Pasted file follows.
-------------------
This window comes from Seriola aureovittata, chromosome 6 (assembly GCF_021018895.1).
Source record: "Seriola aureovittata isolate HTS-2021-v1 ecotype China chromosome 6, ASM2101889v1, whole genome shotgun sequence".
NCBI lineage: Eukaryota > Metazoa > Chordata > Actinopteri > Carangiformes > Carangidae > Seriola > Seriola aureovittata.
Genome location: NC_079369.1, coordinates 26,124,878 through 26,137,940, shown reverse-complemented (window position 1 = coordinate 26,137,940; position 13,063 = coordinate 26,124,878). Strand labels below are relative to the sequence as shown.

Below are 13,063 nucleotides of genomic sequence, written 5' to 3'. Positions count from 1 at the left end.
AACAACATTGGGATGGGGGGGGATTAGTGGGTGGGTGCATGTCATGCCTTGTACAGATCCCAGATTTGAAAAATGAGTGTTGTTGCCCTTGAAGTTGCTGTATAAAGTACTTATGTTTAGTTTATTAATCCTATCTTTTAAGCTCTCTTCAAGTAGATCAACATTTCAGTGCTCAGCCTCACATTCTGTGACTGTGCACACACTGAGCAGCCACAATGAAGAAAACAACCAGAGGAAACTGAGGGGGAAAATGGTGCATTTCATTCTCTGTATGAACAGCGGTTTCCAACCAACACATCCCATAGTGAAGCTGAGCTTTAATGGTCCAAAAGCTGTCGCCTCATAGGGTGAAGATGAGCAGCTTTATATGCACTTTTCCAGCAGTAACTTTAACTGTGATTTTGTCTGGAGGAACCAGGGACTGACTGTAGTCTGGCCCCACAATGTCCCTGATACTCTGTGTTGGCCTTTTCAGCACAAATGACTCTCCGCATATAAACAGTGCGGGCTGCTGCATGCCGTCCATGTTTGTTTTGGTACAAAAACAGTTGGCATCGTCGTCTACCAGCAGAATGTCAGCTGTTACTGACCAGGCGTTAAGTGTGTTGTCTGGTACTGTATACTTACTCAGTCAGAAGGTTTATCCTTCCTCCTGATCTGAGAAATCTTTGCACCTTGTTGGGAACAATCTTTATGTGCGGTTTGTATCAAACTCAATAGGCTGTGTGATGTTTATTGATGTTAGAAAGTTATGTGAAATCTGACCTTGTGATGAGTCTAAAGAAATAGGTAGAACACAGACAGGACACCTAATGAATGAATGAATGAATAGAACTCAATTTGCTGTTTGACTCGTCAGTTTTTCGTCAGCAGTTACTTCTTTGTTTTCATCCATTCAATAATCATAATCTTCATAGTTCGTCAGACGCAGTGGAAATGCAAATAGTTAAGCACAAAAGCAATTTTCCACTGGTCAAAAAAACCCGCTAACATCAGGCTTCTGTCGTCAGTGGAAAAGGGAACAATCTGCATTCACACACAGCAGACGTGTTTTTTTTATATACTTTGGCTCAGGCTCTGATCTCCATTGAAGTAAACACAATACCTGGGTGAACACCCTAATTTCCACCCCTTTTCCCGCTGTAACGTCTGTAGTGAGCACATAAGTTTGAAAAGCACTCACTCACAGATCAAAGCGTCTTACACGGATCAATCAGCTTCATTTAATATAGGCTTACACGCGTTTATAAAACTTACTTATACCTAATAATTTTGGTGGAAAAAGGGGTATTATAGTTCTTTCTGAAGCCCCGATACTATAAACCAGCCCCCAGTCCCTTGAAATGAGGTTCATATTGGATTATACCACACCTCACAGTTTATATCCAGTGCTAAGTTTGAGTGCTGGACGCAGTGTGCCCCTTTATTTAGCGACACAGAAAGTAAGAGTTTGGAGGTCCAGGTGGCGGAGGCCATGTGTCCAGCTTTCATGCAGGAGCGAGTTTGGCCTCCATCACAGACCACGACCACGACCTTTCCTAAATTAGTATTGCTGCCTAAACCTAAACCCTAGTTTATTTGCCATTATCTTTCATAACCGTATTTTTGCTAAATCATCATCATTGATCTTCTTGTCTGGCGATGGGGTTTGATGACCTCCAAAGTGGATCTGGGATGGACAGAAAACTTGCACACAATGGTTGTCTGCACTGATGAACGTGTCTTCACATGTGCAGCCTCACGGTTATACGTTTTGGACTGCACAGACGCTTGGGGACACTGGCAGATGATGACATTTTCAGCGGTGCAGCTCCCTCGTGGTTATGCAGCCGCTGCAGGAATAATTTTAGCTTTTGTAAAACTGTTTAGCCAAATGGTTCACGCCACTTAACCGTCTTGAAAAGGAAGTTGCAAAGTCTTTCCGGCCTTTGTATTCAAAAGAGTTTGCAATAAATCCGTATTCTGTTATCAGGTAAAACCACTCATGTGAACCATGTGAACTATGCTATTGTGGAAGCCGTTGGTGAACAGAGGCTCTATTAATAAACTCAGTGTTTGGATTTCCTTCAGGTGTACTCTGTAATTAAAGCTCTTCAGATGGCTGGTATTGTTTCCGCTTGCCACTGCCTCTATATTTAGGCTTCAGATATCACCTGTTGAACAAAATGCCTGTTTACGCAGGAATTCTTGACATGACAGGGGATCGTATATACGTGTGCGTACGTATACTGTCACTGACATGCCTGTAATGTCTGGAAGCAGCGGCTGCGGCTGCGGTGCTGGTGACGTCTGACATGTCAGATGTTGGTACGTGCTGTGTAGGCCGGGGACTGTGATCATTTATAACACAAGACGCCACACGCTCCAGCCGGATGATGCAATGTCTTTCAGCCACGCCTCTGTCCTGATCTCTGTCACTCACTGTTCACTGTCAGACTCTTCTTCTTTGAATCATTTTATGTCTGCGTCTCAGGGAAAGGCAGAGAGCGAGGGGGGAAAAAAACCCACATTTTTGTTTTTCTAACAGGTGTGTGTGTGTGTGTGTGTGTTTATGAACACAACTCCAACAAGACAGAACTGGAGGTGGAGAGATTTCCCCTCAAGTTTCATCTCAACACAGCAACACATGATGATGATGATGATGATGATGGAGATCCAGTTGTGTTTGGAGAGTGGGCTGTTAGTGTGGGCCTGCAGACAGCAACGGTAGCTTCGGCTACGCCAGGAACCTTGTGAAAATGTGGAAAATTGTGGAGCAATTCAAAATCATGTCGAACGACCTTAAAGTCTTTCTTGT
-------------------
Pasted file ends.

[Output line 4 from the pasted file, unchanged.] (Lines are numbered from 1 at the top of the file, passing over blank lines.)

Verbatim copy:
Genome location: NC_079369.1, coordinates 26,124,878 through 26,137,940, shown reverse-complemented (window position 1 = coordinate 26,137,940; position 13,063 = coordinate 26,124,878). Strand labels below are relative to the sequence as shown.